1, 2, 3, 7, N, Q, R, S at Times Sq.-42nd St.; B, D, F, M at 42nd St.-Bryant Park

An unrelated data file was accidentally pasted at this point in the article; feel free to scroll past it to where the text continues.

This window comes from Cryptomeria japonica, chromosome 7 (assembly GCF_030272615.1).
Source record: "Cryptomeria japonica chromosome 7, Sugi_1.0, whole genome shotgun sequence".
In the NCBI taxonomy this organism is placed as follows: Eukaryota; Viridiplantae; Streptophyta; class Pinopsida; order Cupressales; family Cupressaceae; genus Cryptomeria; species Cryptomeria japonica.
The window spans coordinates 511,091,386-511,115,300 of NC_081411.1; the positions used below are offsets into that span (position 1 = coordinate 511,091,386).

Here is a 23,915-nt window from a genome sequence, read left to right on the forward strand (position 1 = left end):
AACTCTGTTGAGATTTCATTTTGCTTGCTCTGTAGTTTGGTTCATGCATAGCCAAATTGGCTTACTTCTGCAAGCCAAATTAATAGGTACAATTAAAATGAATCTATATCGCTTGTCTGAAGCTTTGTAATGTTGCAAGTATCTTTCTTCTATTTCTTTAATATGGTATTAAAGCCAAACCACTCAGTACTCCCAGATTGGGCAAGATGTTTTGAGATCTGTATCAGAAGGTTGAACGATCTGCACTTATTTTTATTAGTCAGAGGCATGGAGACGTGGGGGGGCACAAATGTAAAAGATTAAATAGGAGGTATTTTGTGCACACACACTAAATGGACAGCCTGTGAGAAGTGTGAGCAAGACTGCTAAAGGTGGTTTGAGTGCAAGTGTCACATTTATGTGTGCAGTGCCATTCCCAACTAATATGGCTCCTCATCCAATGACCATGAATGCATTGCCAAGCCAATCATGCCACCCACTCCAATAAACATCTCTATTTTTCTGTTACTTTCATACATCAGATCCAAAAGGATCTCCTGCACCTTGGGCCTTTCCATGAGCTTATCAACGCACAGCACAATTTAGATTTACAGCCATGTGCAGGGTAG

Past an 85-foot, high-def marquee and down a neon-lit escalator is the subterranean PlayStation Theater, formerly Best Buy Theater. Designed by architect David Rockwell to resemble a futuristic movie theater, a $21 million retrofit required the purchase of storage space from fellow 1515 Broadway occupant MTV to expand what was once the Loews Astor Plaza, the city's largest single-screen cinema. Today, the capacity ranges from 1,500 to 2,100, split between a standing-room area and stadium-style seating behind it. General admission is status quo for the mostly mainstream music and stand-up acts, meaning visitors can choose whether they would rather sit or stand, with mesh wire-walled mezzanines for VIPs flanking the floor. Above the ceiling, four-and-a-half feet of insulation plus a layer of hanging Insul-Quilt (the material used in recording studios) produces echoless sound, but just as importantly blocks out noise from the Broadway productions at the Minskoff Theater one floor up. Thanks to its small size, hardwood floors, and royal red-and-purple curtains, the stage area itself is surprisingly intimate and sophisticated. But the lounge outside, at the base of the escalators, is far more tripped-out and techy, with three underlit bars, outlets to charge cell phones and download free songs and games, and a large-screen plasma TV that simulcasts the onstage action.